Barrett was also a partner with the esteemed law firm of Evans, Kitchel & Jenckes, specializing in international business and aviation law. Later, she was again summoned to Washington to take the number two post at the Federal Aviation Administration (FAA), the highest FAA position a woman had ever held.
In the early 1990s, Barrett served as a civilian advisor at a time when women were excluded from flying fighters and bombers. She urged that the women be allowed to fly all aircraft types. The law was soon changed and Barrett became the first civilian woman to land in an F/A-18 Hornet on an aircraft carrier.
In 1994, she ran for governor of Arizona, the first Republican woman to run in that state. She lost in a close election, but two years later, Barrett chaired the successful Arizona campaign of presidential candidate and friend Steve Forbes.
Nominated by President George W. Bush and sworn in by Justice Sandra Day O’Connor, Barrett served as Ambassador of the United States to the Republic of Finland. Barrett broadened United States–Finland technology and commercial relationships and spoke at leading Finnish facilities—from paper mills and nuclear power plants to universities and military installations. To advance public diplomacy, Barrett piloted a small plane to over a dozen airports, bicycled more than 900 kilometers from Finland’s Swedish border to the Russian border, and visited all seven of Finland’s UNESCO World Heritage Sites.
Barrett then became President and CEO of Triple Creek Guest Ranch in Darby, Montana, and she has served on the governing boards of the Smithsonian Institution, RAND, Aerospace and Sally Ride Science corporations, the Lasker Foundation, and the Space Foundation. She was also Interim President of the Thunderbird School of Global Management, and served on the boards of Raytheon, Exponent, Mayo Clinic, and Hershey School and Trust. She was chairman of the board of Valley Bank of Arizona and CEO of the American Management Association. Barrett also represented the United States at the United Nations, where she addressed the U.N. General Assembly. Barrett taught leadership at Harvard’s John F. Kennedy School of Government and was president of the International Women’s Forum. She has also mentored young men and women interested in careers in aviation, technical fields or international business.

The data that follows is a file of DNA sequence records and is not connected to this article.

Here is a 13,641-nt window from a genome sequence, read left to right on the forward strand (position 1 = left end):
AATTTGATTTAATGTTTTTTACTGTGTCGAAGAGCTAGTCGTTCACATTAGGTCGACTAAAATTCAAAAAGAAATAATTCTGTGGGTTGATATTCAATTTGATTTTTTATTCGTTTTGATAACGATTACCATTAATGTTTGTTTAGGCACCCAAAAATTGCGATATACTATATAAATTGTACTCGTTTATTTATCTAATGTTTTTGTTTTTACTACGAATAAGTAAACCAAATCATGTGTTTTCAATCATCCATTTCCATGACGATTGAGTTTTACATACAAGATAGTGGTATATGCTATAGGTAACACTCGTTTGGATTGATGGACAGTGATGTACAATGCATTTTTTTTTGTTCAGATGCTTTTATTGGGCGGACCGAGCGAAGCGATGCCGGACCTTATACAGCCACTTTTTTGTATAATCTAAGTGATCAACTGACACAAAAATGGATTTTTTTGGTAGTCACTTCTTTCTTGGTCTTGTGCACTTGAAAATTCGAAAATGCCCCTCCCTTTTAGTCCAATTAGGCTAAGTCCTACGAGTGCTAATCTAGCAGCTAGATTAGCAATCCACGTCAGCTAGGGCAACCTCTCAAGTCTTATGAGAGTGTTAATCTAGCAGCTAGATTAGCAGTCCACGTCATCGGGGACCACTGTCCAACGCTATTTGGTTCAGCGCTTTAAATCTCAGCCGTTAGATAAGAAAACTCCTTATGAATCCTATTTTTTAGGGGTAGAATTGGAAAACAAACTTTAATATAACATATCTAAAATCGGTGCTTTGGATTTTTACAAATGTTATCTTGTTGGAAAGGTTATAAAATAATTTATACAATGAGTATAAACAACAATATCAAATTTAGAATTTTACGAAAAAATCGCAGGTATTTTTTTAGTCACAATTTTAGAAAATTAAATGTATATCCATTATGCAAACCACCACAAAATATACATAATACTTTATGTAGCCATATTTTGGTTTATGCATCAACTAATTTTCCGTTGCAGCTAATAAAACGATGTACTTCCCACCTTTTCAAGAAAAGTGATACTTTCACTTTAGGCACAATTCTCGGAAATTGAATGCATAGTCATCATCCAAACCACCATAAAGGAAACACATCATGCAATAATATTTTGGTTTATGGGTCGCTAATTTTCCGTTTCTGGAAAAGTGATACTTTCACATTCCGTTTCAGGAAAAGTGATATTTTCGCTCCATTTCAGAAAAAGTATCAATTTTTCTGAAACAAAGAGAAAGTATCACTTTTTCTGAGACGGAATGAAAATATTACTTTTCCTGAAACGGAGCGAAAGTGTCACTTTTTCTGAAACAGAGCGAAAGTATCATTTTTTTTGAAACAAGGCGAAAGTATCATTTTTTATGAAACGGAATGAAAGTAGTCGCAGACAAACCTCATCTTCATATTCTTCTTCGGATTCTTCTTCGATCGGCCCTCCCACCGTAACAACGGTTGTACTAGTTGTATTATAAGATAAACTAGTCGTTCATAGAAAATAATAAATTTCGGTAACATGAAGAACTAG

In addition to receiving honorary doctorates from six universities, Barrett has been recognized with the Sandra Day O’Connor Board Excellence Award. An instrument-rated pilot, Barrett has summited Tanzania’s Mt. Kilimanjaro and has trained at the Gagarin Cosmonaut Training Center in Star City, Russia, and Baikonur Cosmodrome in Kazakhstan.
As a certified astronaut, Barrett believes that space exploration inspires young people today just as the cosmos captivated Galileo and Copernicus centuries ago. “Education is decisive. Today’s students who build science and math skills will have access to the thrill of space travel almost routinely in their lifetimes. A young person elects whether or not to study.” she says. “Choosing to study or not may be the first decision a young person makes that predicts the quality of the rest of his or her life.”